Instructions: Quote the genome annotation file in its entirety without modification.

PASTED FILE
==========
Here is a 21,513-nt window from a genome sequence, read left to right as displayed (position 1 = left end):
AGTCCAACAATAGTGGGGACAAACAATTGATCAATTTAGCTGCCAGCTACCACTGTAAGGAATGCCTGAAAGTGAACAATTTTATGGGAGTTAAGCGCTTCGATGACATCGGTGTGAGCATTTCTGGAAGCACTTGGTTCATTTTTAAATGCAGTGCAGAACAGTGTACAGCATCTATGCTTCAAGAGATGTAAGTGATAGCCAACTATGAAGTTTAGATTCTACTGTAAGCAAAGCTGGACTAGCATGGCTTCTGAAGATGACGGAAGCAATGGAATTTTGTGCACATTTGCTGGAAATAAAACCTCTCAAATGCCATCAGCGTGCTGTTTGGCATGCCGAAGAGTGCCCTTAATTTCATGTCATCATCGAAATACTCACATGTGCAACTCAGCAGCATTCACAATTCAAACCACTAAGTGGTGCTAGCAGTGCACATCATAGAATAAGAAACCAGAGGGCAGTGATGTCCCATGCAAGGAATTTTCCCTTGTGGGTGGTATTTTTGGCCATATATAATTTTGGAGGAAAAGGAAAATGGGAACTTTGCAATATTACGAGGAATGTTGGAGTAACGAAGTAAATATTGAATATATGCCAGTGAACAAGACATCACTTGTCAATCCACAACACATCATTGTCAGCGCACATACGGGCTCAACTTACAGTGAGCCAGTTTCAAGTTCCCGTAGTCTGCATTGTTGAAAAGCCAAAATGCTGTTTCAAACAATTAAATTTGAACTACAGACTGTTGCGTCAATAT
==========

Here is a 21,513-nt window from a genome sequence, read left to right as displayed (position 1 = left end):
AGTCCAACAATAGTGGGGACAAACAATTGATCAATTTAGCTGCCAGCTACCACTGTAAGGAATGCCTGAAAGTGAACAATTTTATGGGAGTTAAGCGCTTCGATGACATCGGTGTGAGCATTTCTGGAAGCACTTGGTTCATTTTTAAATGCAGTGCAGAACAGTGTACAGCATCTATGCTTCAAGAGATGTAAGTGATAGCCAACTATGAAGTTTAGATTCTACTGTAAGCAAAGCTGGACTAGCATGGCTTCTGAAGATGACGGAAGCAATGGAATTTTGTGCACATTTGCTGGAAATAAAACCTCTCAAATGCCATCAGCGTGCTGTTTGGCATGCCGAAGAGTGCCCTTAATTTCATGTCATCATCGAAATACTCACATGTGCAACTCAGCAGCATTCACAATTCAAACCACTAAGTGGTGCTAGCAGTGCACATCATAGAATAAGAAACCAGAGGGCAGTGATGTCCCATGCAAGGAATTTTCCCTTGTGGGTGGTATTTTTGGCCATATATAATTTTGGAGGAAAAGGAAAATGGGAACTTTGCAATATTACGAGGAATGTTGGAGTAACGAAGTAAATATTGAATATATGCCAGTGAACAAGACATCACTTGTCAATCCACAACACATCATTGTCAGCGCACATACGGGCTCAACTTACAGTGAGCCAGTTTCAAGTTCCCGTAGTCTGCATTGTTGAAAAGCCAAAATGCTGTTTCAAACAATTAAATTTGAACTACAGACTGTTGCGTCAATAT